Magic stuff.

But does it really work in, you know…

Real Life?

Here’s the thing – most folks don’t necessarily have $1m lying around.

If they do, they might not want to take the liquidity hit associated with handing all of that money to the bank.

So the real choice comes down to mortgage terms.

Do you try to pay that sucker off ASAP?  Or do you extend the terms for as long as possible and keep refinancing along the way?

As the math above shows, the latter option, while psychologically far more uncomfortable, will leave you miles ahead financially.

Intuitively, it makes total sense. You essentially borrow at 1.7% – and invest at 7%.

Those who can ride out the volatility (big assumption, I know) stand to benefit in a very meaningful way.

At the end of the day, this is what the private equity model boils down to.  You buy assets, lever them up, and realize outsized returns on the tiny sliver of equity invested.

The real challenge here is to go through long stretches where interest rates might be up significantly, while asset returns are down.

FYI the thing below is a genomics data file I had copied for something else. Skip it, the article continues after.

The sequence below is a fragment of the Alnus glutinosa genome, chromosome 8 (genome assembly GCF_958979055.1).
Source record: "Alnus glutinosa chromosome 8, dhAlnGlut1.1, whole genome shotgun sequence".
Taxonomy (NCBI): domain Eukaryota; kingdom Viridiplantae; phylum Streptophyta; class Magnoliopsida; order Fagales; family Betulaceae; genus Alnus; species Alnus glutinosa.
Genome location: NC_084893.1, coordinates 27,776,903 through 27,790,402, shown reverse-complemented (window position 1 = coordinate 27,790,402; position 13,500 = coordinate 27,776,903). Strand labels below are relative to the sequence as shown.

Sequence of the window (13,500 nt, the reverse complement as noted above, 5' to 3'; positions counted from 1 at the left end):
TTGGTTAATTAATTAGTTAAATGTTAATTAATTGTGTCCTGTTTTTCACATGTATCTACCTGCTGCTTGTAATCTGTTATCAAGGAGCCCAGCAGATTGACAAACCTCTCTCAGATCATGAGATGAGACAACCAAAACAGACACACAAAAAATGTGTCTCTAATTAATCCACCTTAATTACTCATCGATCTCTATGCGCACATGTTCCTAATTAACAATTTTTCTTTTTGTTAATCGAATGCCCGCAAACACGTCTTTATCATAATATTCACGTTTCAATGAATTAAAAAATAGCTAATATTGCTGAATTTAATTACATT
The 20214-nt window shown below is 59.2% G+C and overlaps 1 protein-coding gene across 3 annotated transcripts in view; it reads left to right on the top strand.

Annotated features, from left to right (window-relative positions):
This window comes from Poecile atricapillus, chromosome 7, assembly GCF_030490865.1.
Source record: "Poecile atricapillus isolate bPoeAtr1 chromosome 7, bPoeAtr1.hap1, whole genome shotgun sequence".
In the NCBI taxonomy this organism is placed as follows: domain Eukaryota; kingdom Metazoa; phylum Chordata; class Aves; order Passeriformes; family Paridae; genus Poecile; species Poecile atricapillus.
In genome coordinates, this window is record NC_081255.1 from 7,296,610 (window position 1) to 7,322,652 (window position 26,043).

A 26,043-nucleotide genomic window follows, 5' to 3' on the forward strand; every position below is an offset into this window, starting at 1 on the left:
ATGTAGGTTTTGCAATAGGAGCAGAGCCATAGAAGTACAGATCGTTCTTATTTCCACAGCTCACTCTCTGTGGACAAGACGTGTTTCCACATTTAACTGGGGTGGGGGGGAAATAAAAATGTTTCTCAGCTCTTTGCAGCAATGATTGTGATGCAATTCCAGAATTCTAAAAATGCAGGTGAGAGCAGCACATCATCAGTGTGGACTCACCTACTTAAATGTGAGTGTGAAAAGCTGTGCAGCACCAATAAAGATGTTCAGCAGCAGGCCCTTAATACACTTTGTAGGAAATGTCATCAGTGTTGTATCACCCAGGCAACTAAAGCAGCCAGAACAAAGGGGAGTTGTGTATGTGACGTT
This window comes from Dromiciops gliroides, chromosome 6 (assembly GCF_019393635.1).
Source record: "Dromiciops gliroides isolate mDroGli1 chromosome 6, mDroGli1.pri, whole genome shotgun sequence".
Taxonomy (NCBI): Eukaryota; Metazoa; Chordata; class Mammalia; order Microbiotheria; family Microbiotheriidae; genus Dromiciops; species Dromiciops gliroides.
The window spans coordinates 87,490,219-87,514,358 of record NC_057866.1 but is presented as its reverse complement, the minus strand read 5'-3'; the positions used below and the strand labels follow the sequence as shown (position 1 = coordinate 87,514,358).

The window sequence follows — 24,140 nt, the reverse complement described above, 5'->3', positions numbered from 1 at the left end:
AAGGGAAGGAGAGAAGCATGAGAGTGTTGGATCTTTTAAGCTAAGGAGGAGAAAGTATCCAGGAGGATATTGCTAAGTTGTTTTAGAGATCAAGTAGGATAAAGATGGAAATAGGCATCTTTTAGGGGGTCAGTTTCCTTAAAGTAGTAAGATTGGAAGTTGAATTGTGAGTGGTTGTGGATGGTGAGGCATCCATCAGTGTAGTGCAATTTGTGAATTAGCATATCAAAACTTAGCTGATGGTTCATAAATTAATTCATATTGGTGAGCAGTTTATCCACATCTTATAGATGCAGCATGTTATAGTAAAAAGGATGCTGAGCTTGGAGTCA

And that’s EXACTLY what the $3.4m gain above compensates you for.

So far, so good. And if I was an investing maximalist, this is probably where I would finish this post off. Hold the mortgage, suck it up, walk away with $3.4m.

But… I did promise you some curveballs, didn’t I?

Curveball #1: Investment Taxes

I don’t know about you, but there’s no way I can put $1m to work at once in a tax-sheltered vehicle.

Most people simply don’t have that kind of room available in their tax-deferred accounts.  Say hello to the HMRC, IRS, and whoever else is reaching for your money with their sweaty palms…

Even a relatively benign 20% tax on your investment gains takes your returns from 7% down to 5.6%.